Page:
“We’re getting into a lot of different types of treatment vaults. One we’ve been doing for quite a few installations is called a Linear Modular Wetland system.” Berthiaume says it qualifies as a general use level designation (GULD) approved treatment system by the Department of Ecology and is approved by the Technology Assessment Protocol - Ecology (TAPE), a program established by the State of Washington for evaluating and approving emerging stormwater treatment BMPs. “These units provide a basic treatment stage, which is sediments and floatables control, and an enhanced stage, removing metals, oils, and other chemicals and phosphorus reduction,” he explains.
“With the linear Modular Wetlands you have a two-vault system. You have a pre-filter area that collects all the trash and any sediment that is going to fall out. Then the water flows into what I call the magic croutons. They are media inside canisters that have holes in them. That is where the oil and grease and most of the pollutants are filtered out. They are like a sponge, or little pieces of sponges, so that when water flows around them or comes into contact with that, the particulate attaches to those filters. Then the water flows into a large vault where it makes contact with fractured shale or some type of gravel material, and anything that is left, that didn’t get filtered out in the earlier stages, will attach to that second chamber’s media. The effluent from that is pretty well treated, to between 60 and 90% removal for basic and enhanced and phosphorus standards,” he explains.
According to Berthiaume, the manufacturer recommends that for the first year, the units should be inspected once a month “to see how they are performing. When you inspect them for the first year, you’ll get a real good feeling for how often it needs to be maintained to keep it operating.”
Berthiaume says he programs the maintenance schedule for Bremerton’s Linear Modular Wetlands based on these observations. “Essentially, we have three that need to be maintained quarterly. We have four that are semi-annual and four that are annual. It all depends on how much material gets into the treatment system. If you’re in an area that has a lot of leaves, like at the bottom of a hill in a neighborhood, that one is going to require more maintenance, but if you’re in a commercial parking lot, or a road system with no trees and not a lot of sediment, those will last for about a year before you have to clean them and maintain them.”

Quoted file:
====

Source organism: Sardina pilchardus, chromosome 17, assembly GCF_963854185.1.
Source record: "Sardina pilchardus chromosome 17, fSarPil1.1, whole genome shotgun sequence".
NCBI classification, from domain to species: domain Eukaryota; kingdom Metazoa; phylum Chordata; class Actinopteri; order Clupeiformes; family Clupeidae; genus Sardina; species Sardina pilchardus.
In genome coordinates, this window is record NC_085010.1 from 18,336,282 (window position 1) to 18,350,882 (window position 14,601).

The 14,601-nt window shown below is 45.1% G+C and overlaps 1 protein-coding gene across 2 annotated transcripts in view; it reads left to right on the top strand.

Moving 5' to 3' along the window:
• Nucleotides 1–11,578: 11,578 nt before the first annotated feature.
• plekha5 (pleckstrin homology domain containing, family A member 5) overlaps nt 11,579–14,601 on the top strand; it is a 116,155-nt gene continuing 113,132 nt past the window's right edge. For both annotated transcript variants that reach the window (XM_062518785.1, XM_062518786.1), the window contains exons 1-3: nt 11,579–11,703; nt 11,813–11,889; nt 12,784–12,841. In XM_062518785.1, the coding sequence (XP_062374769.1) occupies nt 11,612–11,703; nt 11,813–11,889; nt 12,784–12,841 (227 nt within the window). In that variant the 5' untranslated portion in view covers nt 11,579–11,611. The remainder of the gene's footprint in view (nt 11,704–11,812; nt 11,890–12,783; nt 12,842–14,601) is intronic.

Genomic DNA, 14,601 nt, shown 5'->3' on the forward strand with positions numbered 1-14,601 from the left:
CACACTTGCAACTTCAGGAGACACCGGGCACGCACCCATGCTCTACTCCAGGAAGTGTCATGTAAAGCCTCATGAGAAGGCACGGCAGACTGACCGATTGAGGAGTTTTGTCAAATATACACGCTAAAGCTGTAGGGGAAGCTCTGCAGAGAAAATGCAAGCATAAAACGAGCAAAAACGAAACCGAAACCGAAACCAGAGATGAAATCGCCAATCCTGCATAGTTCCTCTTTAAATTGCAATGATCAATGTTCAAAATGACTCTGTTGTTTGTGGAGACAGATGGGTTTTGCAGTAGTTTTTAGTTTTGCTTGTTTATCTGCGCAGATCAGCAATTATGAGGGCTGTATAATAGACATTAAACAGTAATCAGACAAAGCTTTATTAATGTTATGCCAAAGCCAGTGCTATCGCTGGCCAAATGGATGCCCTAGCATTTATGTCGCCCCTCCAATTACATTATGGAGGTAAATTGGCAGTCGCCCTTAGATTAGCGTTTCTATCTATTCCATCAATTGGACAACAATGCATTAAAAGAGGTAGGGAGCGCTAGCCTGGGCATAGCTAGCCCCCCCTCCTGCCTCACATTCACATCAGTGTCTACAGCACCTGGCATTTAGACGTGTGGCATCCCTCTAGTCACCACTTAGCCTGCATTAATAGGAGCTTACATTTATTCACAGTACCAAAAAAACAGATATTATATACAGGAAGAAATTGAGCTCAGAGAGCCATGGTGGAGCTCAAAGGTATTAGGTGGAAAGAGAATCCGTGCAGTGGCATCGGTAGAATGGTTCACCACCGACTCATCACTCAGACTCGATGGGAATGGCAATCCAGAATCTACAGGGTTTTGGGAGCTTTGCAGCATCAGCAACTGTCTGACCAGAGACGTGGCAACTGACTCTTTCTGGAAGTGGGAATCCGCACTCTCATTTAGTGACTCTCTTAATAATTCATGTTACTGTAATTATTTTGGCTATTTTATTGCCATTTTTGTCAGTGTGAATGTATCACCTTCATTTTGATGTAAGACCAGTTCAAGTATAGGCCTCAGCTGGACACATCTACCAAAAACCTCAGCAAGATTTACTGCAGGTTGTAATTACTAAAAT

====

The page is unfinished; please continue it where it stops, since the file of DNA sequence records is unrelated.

In selecting the type of treatment system to deploy at each site, Berthiaume uses the water-quality testing at the site for contaminants to identify the system that will treat the water to meet required standards. In addition, he says, it’s important to take into account maintenance requirements. Over the long term, “If it’s pretty simple to maintain, that’s better because it’s typically going to be cheaper, even if it costs more money to install or construct.”
To maintain Bremerton’s Linear Modular Wetlands, he says, “All you have to do is wash out the first area—the pretreatment area—vacuum all the leaves and sediment out, and then remove the croutons or sponges from their containers and put in new ones. It’s a pretty simple process.”
“It’s the best treatment system that we have available at the moment,” he says. The city recently installed 10 units and has scheduled 15 more installations for next year, with five new units going in this summer at sites selected based on their water-quality needs. On one project, Berthiaume says, they will be used to treat runoff from an urban arterial five-lane road that discharges into a closed-off bay that houses a number of shellfish beds. Berthiaume explains the sensitivity of the receiving waters: “It’s in a TMDL area, and the water doesn’t change out very often. It takes a couple of weeks for the water to change out with tide height. I have treatment vaults going in because it discharges into marine water bays.”
Bremerton’s overall philosophy for catch basins in general is to inspect every year regardless of condition. “Among our private property owners, we want to maintain 60% of catch basin capacity for sediment collection, so you have enough room for the water to enter, settle out all the solids, and then discharge or leave the structure,” says Berthiaume. “It’s a requirement from the Stormwater Manual for Western Washington and applies to any of the hard catch basins or manholes or detention systems. In some areas, I’m sure, we go beyond the manual out of concern for the local environment and the orcas. That’s why we clean all of our system once a year. It’s not required that we do that but we do it anyhow.”